Exploring the recent Bitcoin crash with {tidyquant} and {gganimate}

Bitcoin gganimate

Bitcoin recently had a significant sell off, crashing 50% in a matter of hours. This undoubtly was due to the uncertainty in markets surrounding the economic impacts of COVID-19, and the consequent reduction in liquidity faced by many different assets. The volatile price action does however make for an interesting case study which this post will explore.

Harry Fisher https://hfshr.netlify.com/
03-22-2020

Introduction

Bitmex is one of the largest cryptocurrency exchanges where Bitcoin is traded. BitMEX provides a great API that can be used to gather all kinds of data from the site regarding trades and orders, and even allows you to build your own trading bot if you’re feeling confident in your programming ability to make a profitable algorithm… However this post will simply collect data from the most recent crash in price and explore what happened using some great R packages including tidyqaunt (Dancho and Vaughan 2020) and gganimate (Pedersen and Robinson 2020) as well as the usual suspects in the tidyverse.

Getting the data

To obtain the necessary data, I first defined a quick function based on the information found on the BitMEX API explorer page (https://www.bitmex.com/api/explorer). This function barely scratches the surface at the possible requests available - but does get the data needed.

xbt_reader <- function(symbol = "XBT", 
                       timeframe = "1d", 
                       count = "1000",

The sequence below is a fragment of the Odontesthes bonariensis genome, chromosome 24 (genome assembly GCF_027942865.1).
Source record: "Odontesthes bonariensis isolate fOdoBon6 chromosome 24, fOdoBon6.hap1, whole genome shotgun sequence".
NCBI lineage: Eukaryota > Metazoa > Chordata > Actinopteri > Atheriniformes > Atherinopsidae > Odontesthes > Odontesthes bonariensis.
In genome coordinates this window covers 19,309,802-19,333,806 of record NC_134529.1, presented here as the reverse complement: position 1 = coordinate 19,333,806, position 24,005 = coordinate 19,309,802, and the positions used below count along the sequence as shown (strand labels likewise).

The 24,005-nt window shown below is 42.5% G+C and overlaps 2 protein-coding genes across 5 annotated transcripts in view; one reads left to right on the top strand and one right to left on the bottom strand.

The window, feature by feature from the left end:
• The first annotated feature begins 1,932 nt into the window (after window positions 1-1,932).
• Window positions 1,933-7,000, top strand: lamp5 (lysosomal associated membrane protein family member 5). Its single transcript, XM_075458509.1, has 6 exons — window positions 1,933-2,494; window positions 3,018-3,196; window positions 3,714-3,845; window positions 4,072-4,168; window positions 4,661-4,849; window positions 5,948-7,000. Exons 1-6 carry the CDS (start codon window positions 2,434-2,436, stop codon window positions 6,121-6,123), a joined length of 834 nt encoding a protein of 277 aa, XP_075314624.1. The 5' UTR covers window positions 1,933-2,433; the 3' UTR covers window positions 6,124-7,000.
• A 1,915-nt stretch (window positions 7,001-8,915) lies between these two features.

starttime = "",
                       reverse = 'false'){
  
  base <- "https://www.bitmex.com/api/v1/trade/bucketed?"
  symbol = symbol
  timeframe = timeframe
  count = count
  starttime = starttime
  
  url <- paste0(base, 
                'binSize=', timeframe, 
                '&partial=false&symbol=', symbol, 
                '&count=', count, 
                '&reverse=', reverse,
                '&startTime=', starttime)
  
 result <- tibble(data = content(GET(url), "parsed")) %>%
    unnest_wider(data)
}

Next, I used this function to get the bucketed 5 minute trade data starting from the day before the crash.

xbt <- xbt_reader(timeframe = "5m", starttime = "2020-03-11") %>% 
  mutate(timestamp = as_datetime(timestamp))

Visualising the data

The price action can now be plotted using a combination of tidyqaunt and gganimate.

xbt %>% 
  mutate(label = "help") %>% 
  ggplot(aes(x = timestamp, y = close)) +
  geom_candlestick(aes(open = open, high = high, low = low, close= close),
                   fill_up = "green",
                   fill_down = "red",
                   colour_up = "green",
                   colour_down = "red") +
  scale_x_datetime(date_breaks = "12 hour", date_labels = "%H%M") +
  scale_y_continuous(labels = scales::dollar) +
  labs(y = "Price (USD)", 
       x = "Time")  +
  transition_time(timestamp) +
  shadow_mark() +
  theme_minimal()

As can be seen, this was a dramatic sell of with price dropping from almost 8000 USD to the low 3000 USD mark within a matter of hours, before recovery slightly to around the 5000 USD level.

DDoS attack

What makes this price action all the more intriguing is the reported DDoS attacks suffered by Bitmex on the 13th March. Bitmex reported two attacks, taking place at 02:16 UTC and 12:56 UTC. The first attack also happened to coincide with the lowest price during the drop which has caused some suspicion giving the timing of the attacks… However, speculation aside, these attacks can be clearly visualised using the trade data.